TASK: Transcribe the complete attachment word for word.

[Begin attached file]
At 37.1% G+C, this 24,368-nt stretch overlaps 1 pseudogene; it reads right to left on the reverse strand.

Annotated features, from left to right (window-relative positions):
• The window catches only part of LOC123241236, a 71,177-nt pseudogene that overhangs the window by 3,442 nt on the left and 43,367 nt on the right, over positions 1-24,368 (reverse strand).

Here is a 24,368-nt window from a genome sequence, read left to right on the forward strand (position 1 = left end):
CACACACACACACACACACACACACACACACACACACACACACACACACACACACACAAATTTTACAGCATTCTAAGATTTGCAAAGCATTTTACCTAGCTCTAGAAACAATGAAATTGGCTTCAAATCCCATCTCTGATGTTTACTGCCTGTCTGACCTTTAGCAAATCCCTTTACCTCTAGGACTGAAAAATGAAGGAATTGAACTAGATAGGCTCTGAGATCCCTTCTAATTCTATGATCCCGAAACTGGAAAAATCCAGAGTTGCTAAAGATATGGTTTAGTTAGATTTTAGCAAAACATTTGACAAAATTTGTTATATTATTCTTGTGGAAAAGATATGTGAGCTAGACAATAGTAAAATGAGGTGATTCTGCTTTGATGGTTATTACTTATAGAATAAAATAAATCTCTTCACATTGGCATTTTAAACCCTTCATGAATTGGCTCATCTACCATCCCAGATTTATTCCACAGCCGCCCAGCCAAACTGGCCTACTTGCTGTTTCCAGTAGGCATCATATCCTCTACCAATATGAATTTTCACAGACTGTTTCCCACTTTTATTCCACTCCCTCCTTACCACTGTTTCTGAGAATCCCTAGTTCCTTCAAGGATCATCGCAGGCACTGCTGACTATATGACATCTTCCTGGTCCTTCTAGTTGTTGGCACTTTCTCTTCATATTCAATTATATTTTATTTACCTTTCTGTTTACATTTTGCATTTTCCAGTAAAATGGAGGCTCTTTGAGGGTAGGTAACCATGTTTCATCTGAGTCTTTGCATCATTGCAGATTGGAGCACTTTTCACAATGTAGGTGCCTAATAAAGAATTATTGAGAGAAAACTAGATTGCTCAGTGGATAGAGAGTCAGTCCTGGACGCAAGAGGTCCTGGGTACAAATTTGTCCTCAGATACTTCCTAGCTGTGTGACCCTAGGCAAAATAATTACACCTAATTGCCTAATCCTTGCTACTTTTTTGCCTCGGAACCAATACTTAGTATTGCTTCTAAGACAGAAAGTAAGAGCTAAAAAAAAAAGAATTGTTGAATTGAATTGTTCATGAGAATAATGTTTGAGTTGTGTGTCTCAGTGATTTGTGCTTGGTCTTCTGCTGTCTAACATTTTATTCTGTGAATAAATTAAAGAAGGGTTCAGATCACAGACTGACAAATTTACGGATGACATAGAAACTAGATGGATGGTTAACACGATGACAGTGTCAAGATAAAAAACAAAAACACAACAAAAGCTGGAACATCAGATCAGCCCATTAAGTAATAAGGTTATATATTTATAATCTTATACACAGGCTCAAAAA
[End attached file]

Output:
At 37.1% G+C, this 24,368-nt stretch overlaps 1 pseudogene; it reads right to left on the reverse strand.

Annotated features, from left to right (window-relative positions):
• The window catches only part of LOC123241236, a 71,177-nt pseudogene that overhangs the window by 3,442 nt on the left and 43,367 nt on the right, over positions 1-24,368 (reverse strand).

Here is a 24,368-nt window from a genome sequence, read left to right on the forward strand (position 1 = left end):
CACACACACACACACACACACACACACACACACACACACACACACACACACACACACAAATTTTACAGCATTCTAAGATTTGCAAAGCATTTTACCTAGCTCTAGAAACAATGAAATTGGCTTCAAATCCCATCTCTGATGTTTACTGCCTGTCTGACCTTTAGCAAATCCCTTTACCTCTAGGACTGAAAAATGAAGGAATTGAACTAGATAGGCTCTGAGATCCCTTCTAATTCTATGATCCCGAAACTGGAAAAATCCAGAGTTGCTAAAGATATGGTTTAGTTAGATTTTAGCAAAACATTTGACAAAATTTGTTATATTATTCTTGTGGAAAAGATATGTGAGCTAGACAATAGTAAAATGAGGTGATTCTGCTTTGATGGTTATTACTTATAGAATAAAATAAATCTCTTCACATTGGCATTTTAAACCCTTCATGAATTGGCTCATCTACCATCCCAGATTTATTCCACAGCCGCCCAGCCAAACTGGCCTACTTGCTGTTTCCAGTAGGCATCATATCCTCTACCAATATGAATTTTCACAGACTGTTTCCCACTTTTATTCCACTCCCTCCTTACCACTGTTTCTGAGAATCCCTAGTTCCTTCAAGGATCATCGCAGGCACTGCTGACTATATGACATCTTCCTGGTCCTTCTAGTTGTTGGCACTTTCTCTTCATATTCAATTATATTTTATTTACCTTTCTGTTTACATTTTGCATTTTCCAGTAAAATGGAGGCTCTTTGAGGGTAGGTAACCATGTTTCATCTGAGTCTTTGCATCATTGCAGATTGGAGCACTTTTCACAATGTAGGTGCCTAATAAAGAATTATTGAGAGAAAACTAGATTGCTCAGTGGATAGAGAGTCAGTCCTGGACGCAAGAGGTCCTGGGTACAAATTTGTCCTCAGATACTTCCTAGCTGTGTGACCCTAGGCAAAATAATTACACCTAATTGCCTAATCCTTGCTACTTTTTTGCCTCGGAACCAATACTTAGTATTGCTTCTAAGACAGAAAGTAAGAGCTAAAAAAAAAAGAATTGTTGAATTGAATTGTTCATGAGAATAATGTTTGAGTTGTGTGTCTCAGTGATTTGTGCTTGGTCTTCTGCTGTCTAACATTTTATTCTGTGAATAAATTAAAGAAGGGTTCAGATCACAGACTGACAAATTTACGGATGACATAGAAACTAGATGGATGGTTAACACGATGACAGTGTCAAGATAAAAAACAAAAACACAACAAAAGCTGGAACATCAGATCAGCCCATTAAGTAATAAGGTTATATATTTATAATCTTATACACAGGCTCAAAAA